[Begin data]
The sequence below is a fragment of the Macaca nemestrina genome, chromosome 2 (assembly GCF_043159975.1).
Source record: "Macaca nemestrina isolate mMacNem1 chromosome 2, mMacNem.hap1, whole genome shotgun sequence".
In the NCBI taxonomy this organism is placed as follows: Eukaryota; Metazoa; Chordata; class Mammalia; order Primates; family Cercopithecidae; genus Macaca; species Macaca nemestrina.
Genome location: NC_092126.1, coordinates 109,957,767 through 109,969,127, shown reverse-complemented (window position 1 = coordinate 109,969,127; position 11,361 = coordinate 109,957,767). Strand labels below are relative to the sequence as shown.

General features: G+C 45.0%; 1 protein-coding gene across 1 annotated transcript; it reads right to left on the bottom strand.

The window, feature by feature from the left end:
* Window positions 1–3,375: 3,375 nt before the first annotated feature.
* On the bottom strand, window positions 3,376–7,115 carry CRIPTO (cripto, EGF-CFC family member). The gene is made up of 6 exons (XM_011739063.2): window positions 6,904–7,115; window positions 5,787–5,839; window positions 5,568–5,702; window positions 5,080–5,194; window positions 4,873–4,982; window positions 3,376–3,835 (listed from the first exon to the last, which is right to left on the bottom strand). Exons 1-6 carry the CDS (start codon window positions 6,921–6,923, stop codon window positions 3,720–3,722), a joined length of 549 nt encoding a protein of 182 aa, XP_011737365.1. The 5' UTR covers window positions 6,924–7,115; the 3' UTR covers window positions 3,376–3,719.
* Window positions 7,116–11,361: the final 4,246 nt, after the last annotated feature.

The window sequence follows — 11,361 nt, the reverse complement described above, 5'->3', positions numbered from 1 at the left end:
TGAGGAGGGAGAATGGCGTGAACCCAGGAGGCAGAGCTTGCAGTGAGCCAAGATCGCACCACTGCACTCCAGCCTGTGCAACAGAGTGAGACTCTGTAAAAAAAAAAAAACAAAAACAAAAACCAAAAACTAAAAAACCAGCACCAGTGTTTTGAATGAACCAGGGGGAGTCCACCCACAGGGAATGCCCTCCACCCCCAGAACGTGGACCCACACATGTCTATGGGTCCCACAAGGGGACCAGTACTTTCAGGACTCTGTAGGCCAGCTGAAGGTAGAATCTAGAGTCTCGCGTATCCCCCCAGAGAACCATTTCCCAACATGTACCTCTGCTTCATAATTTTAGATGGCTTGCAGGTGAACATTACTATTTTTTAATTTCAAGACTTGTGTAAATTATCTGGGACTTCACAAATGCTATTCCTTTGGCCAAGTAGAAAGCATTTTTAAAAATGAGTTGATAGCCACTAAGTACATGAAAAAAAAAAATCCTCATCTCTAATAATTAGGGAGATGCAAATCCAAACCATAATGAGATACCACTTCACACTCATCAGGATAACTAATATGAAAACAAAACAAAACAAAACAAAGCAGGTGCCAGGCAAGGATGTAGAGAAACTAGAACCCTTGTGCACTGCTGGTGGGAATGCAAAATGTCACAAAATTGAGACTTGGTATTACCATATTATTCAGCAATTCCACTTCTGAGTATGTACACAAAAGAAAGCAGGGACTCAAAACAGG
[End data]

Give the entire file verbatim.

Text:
The sequence below is a fragment of the Macaca nemestrina genome, chromosome 2 (assembly GCF_043159975.1).
Source record: "Macaca nemestrina isolate mMacNem1 chromosome 2, mMacNem.hap1, whole genome shotgun sequence".
In the NCBI taxonomy this organism is placed as follows: Eukaryota; Metazoa; Chordata; class Mammalia; order Primates; family Cercopithecidae; genus Macaca; species Macaca nemestrina.
Genome location: NC_092126.1, coordinates 109,957,767 through 109,969,127, shown reverse-complemented (window position 1 = coordinate 109,969,127; position 11,361 = coordinate 109,957,767). Strand labels below are relative to the sequence as shown.

General features: G+C 45.0%; 1 protein-coding gene across 1 annotated transcript; it reads right to left on the bottom strand.

The window, feature by feature from the left end:
* Window positions 1–3,375: 3,375 nt before the first annotated feature.
* On the bottom strand, window positions 3,376–7,115 carry CRIPTO (cripto, EGF-CFC family member). The gene is made up of 6 exons (XM_011739063.2): window positions 6,904–7,115; window positions 5,787–5,839; window positions 5,568–5,702; window positions 5,080–5,194; window positions 4,873–4,982; window positions 3,376–3,835 (listed from the first exon to the last, which is right to left on the bottom strand). Exons 1-6 carry the CDS (start codon window positions 6,921–6,923, stop codon window positions 3,720–3,722), a joined length of 549 nt encoding a protein of 182 aa, XP_011737365.1. The 5' UTR covers window positions 6,924–7,115; the 3' UTR covers window positions 3,376–3,719.
* Window positions 7,116–11,361: the final 4,246 nt, after the last annotated feature.

The window sequence follows — 11,361 nt, the reverse complement described above, 5'->3', positions numbered from 1 at the left end:
TGAGGAGGGAGAATGGCGTGAACCCAGGAGGCAGAGCTTGCAGTGAGCCAAGATCGCACCACTGCACTCCAGCCTGTGCAACAGAGTGAGACTCTGTAAAAAAAAAAAAACAAAAACAAAAACCAAAAACTAAAAAACCAGCACCAGTGTTTTGAATGAACCAGGGGGAGTCCACCCACAGGGAATGCCCTCCACCCCCAGAACGTGGACCCACACATGTCTATGGGTCCCACAAGGGGACCAGTACTTTCAGGACTCTGTAGGCCAGCTGAAGGTAGAATCTAGAGTCTCGCGTATCCCCCCAGAGAACCATTTCCCAACATGTACCTCTGCTTCATAATTTTAGATGGCTTGCAGGTGAACATTACTATTTTTTAATTTCAAGACTTGTGTAAATTATCTGGGACTTCACAAATGCTATTCCTTTGGCCAAGTAGAAAGCATTTTTAAAAATGAGTTGATAGCCACTAAGTACATGAAAAAAAAAAATCCTCATCTCTAATAATTAGGGAGATGCAAATCCAAACCATAATGAGATACCACTTCACACTCATCAGGATAACTAATATGAAAACAAAACAAAACAAAACAAAGCAGGTGCCAGGCAAGGATGTAGAGAAACTAGAACCCTTGTGCACTGCTGGTGGGAATGCAAAATGTCACAAAATTGAGACTTGGTATTACCATATTATTCAGCAATTCCACTTCTGAGTATGTACACAAAAGAAAGCAGGGACTCAAAACAGG